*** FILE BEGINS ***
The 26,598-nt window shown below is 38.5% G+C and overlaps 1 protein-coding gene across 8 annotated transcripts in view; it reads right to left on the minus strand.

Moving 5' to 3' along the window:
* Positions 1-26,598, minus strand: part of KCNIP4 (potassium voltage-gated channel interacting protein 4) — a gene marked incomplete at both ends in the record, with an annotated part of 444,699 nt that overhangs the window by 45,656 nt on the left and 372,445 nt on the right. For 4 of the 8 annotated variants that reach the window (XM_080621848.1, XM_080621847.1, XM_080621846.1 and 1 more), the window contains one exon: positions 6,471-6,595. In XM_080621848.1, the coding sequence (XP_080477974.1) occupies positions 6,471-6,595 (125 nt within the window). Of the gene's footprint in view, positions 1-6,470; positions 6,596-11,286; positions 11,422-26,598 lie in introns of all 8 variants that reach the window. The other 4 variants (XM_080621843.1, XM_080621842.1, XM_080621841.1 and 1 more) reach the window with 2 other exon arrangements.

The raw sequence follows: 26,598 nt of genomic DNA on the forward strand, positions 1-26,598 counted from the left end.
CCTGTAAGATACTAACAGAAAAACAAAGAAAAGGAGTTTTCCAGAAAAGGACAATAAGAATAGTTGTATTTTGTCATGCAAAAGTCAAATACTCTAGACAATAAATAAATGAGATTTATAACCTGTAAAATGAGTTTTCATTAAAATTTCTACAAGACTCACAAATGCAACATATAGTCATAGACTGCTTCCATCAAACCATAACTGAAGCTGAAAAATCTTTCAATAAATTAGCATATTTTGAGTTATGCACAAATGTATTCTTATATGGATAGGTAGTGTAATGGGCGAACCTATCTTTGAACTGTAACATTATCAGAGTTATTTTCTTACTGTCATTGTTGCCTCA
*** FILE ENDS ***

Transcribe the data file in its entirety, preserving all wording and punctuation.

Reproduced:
The 26,598-nt window shown below is 38.5% G+C and overlaps 1 protein-coding gene across 8 annotated transcripts in view; it reads right to left on the minus strand.

Moving 5' to 3' along the window:
* Positions 1-26,598, minus strand: part of KCNIP4 (potassium voltage-gated channel interacting protein 4) — a gene marked incomplete at both ends in the record, with an annotated part of 444,699 nt that overhangs the window by 45,656 nt on the left and 372,445 nt on the right. For 4 of the 8 annotated variants that reach the window (XM_080621848.1, XM_080621847.1, XM_080621846.1 and 1 more), the window contains one exon: positions 6,471-6,595. In XM_080621848.1, the coding sequence (XP_080477974.1) occupies positions 6,471-6,595 (125 nt within the window). Of the gene's footprint in view, positions 1-6,470; positions 6,596-11,286; positions 11,422-26,598 lie in introns of all 8 variants that reach the window. The other 4 variants (XM_080621843.1, XM_080621842.1, XM_080621841.1 and 1 more) reach the window with 2 other exon arrangements.

The raw sequence follows: 26,598 nt of genomic DNA on the forward strand, positions 1-26,598 counted from the left end.
CCTGTAAGATACTAACAGAAAAACAAAGAAAAGGAGTTTTCCAGAAAAGGACAATAAGAATAGTTGTATTTTGTCATGCAAAAGTCAAATACTCTAGACAATAAATAAATGAGATTTATAACCTGTAAAATGAGTTTTCATTAAAATTTCTACAAGACTCACAAATGCAACATATAGTCATAGACTGCTTCCATCAAACCATAACTGAAGCTGAAAAATCTTTCAATAAATTAGCATATTTTGAGTTATGCACAAATGTATTCTTATATGGATAGGTAGTGTAATGGGCGAACCTATCTTTGAACTGTAACATTATCAGAGTTATTTTCTTACTGTCATTGTTGCCTCA